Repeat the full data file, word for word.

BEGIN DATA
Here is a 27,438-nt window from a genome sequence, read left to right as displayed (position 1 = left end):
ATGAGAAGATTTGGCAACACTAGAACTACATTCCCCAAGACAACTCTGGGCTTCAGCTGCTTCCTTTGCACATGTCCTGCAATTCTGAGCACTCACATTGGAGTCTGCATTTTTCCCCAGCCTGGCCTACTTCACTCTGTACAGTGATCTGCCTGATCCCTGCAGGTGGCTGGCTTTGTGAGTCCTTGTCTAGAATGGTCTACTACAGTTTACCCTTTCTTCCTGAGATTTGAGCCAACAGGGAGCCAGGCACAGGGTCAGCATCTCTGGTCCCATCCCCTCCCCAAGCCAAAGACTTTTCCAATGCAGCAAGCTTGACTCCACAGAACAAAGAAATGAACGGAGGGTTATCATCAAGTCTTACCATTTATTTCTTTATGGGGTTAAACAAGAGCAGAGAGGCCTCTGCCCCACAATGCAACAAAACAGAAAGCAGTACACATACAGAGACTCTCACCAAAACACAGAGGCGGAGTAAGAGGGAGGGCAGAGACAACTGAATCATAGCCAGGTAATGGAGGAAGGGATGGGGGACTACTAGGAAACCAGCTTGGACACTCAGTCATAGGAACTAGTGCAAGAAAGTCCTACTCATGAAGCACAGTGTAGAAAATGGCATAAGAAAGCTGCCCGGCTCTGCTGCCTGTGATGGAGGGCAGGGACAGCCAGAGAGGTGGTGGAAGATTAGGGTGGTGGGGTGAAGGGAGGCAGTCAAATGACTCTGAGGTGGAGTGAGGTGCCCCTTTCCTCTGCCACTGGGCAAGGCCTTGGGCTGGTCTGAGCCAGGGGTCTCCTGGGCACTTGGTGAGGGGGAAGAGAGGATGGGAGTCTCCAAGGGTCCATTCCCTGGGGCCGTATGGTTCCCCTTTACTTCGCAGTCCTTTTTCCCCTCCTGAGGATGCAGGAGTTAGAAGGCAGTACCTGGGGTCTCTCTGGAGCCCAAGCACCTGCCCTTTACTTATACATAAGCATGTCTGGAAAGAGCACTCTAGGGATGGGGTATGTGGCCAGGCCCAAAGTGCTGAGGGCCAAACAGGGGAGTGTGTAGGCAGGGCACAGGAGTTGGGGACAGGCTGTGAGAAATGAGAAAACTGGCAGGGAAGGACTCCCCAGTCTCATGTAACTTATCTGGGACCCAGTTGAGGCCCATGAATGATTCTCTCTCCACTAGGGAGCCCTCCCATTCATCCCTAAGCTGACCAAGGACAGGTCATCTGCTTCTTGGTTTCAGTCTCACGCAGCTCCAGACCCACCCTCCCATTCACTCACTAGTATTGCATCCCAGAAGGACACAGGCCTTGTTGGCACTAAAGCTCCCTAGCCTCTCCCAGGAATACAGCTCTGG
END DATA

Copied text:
Here is a 27,438-nt window from a genome sequence, read left to right as displayed (position 1 = left end):
ATGAGAAGATTTGGCAACACTAGAACTACATTCCCCAAGACAACTCTGGGCTTCAGCTGCTTCCTTTGCACATGTCCTGCAATTCTGAGCACTCACATTGGAGTCTGCATTTTTCCCCAGCCTGGCCTACTTCACTCTGTACAGTGATCTGCCTGATCCCTGCAGGTGGCTGGCTTTGTGAGTCCTTGTCTAGAATGGTCTACTACAGTTTACCCTTTCTTCCTGAGATTTGAGCCAACAGGGAGCCAGGCACAGGGTCAGCATCTCTGGTCCCATCCCCTCCCCAAGCCAAAGACTTTTCCAATGCAGCAAGCTTGACTCCACAGAACAAAGAAATGAACGGAGGGTTATCATCAAGTCTTACCATTTATTTCTTTATGGGGTTAAACAAGAGCAGAGAGGCCTCTGCCCCACAATGCAACAAAACAGAAAGCAGTACACATACAGAGACTCTCACCAAAACACAGAGGCGGAGTAAGAGGGAGGGCAGAGACAACTGAATCATAGCCAGGTAATGGAGGAAGGGATGGGGGACTACTAGGAAACCAGCTTGGACACTCAGTCATAGGAACTAGTGCAAGAAAGTCCTACTCATGAAGCACAGTGTAGAAAATGGCATAAGAAAGCTGCCCGGCTCTGCTGCCTGTGATGGAGGGCAGGGACAGCCAGAGAGGTGGTGGAAGATTAGGGTGGTGGGGTGAAGGGAGGCAGTCAAATGACTCTGAGGTGGAGTGAGGTGCCCCTTTCCTCTGCCACTGGGCAAGGCCTTGGGCTGGTCTGAGCCAGGGGTCTCCTGGGCACTTGGTGAGGGGGAAGAGAGGATGGGAGTCTCCAAGGGTCCATTCCCTGGGGCCGTATGGTTCCCCTTTACTTCGCAGTCCTTTTTCCCCTCCTGAGGATGCAGGAGTTAGAAGGCAGTACCTGGGGTCTCTCTGGAGCCCAAGCACCTGCCCTTTACTTATACATAAGCATGTCTGGAAAGAGCACTCTAGGGATGGGGTATGTGGCCAGGCCCAAAGTGCTGAGGGCCAAACAGGGGAGTGTGTAGGCAGGGCACAGGAGTTGGGGACAGGCTGTGAGAAATGAGAAAACTGGCAGGGAAGGACTCCCCAGTCTCATGTAACTTATCTGGGACCCAGTTGAGGCCCATGAATGATTCTCTCTCCACTAGGGAGCCCTCCCATTCATCCCTAAGCTGACCAAGGACAGGTCATCTGCTTCTTGGTTTCAGTCTCACGCAGCTCCAGACCCACCCTCCCATTCACTCACTAGTATTGCATCCCAGAAGGACACAGGCCTTGTTGGCACTAAAGCTCCCTAGCCTCTCCCAGGAATACAGCTCTGG